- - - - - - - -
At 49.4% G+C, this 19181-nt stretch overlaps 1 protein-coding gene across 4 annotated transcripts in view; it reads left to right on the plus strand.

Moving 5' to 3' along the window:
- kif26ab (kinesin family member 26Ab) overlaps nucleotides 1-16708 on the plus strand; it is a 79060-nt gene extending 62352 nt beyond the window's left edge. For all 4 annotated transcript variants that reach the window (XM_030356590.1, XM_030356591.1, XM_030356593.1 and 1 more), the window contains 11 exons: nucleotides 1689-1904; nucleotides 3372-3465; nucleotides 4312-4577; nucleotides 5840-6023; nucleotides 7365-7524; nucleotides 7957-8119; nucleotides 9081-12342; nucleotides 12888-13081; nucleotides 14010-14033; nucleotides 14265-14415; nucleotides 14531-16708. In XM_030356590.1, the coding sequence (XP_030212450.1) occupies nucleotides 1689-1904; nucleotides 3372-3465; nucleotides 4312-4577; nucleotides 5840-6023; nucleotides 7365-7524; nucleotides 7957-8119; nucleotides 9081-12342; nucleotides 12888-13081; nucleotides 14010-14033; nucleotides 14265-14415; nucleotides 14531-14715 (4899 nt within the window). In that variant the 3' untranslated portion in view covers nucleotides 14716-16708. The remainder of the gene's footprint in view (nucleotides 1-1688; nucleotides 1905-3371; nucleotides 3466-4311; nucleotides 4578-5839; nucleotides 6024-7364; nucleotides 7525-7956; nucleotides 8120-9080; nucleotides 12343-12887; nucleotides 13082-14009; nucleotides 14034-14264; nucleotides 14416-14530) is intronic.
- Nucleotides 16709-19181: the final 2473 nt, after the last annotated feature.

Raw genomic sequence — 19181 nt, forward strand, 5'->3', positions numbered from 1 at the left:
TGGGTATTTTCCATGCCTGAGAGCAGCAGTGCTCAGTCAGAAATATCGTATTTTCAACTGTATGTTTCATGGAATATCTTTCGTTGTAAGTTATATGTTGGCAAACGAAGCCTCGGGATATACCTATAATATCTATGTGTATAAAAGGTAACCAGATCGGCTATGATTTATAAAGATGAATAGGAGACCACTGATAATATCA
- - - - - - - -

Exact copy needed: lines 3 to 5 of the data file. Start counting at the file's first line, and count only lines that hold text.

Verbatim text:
- kif26ab (kinesin family member 26Ab) overlaps nucleotides 1-16708 on the plus strand; it is a 79060-nt gene extending 62352 nt beyond the window's left edge. For all 4 annotated transcript variants that reach the window (XM_030356590.1, XM_030356591.1, XM_030356593.1 and 1 more), the window contains 11 exons: nucleotides 1689-1904; nucleotides 3372-3465; nucleotides 4312-4577; nucleotides 5840-6023; nucleotides 7365-7524; nucleotides 7957-8119; nucleotides 9081-12342; nucleotides 12888-13081; nucleotides 14010-14033; nucleotides 14265-14415; nucleotides 14531-16708. In XM_030356590.1, the coding sequence (XP_030212450.1) occupies nucleotides 1689-1904; nucleotides 3372-3465; nucleotides 4312-4577; nucleotides 5840-6023; nucleotides 7365-7524; nucleotides 7957-8119; nucleotides 9081-12342; nucleotides 12888-13081; nucleotides 14010-14033; nucleotides 14265-14415; nucleotides 14531-14715 (4899 nt within the window). In that variant the 3' untranslated portion in view covers nucleotides 14716-16708. The remainder of the gene's footprint in view (nucleotides 1-1688; nucleotides 1905-3371; nucleotides 3466-4311; nucleotides 4578-5839; nucleotides 6024-7364; nucleotides 7525-7956; nucleotides 8120-9080; nucleotides 12343-12887; nucleotides 13082-14009; nucleotides 14034-14264; nucleotides 14416-14530) is intronic.
- Nucleotides 16709-19181: the final 2473 nt, after the last annotated feature.

Raw genomic sequence — 19181 nt, forward strand, 5'->3', positions numbered from 1 at the left: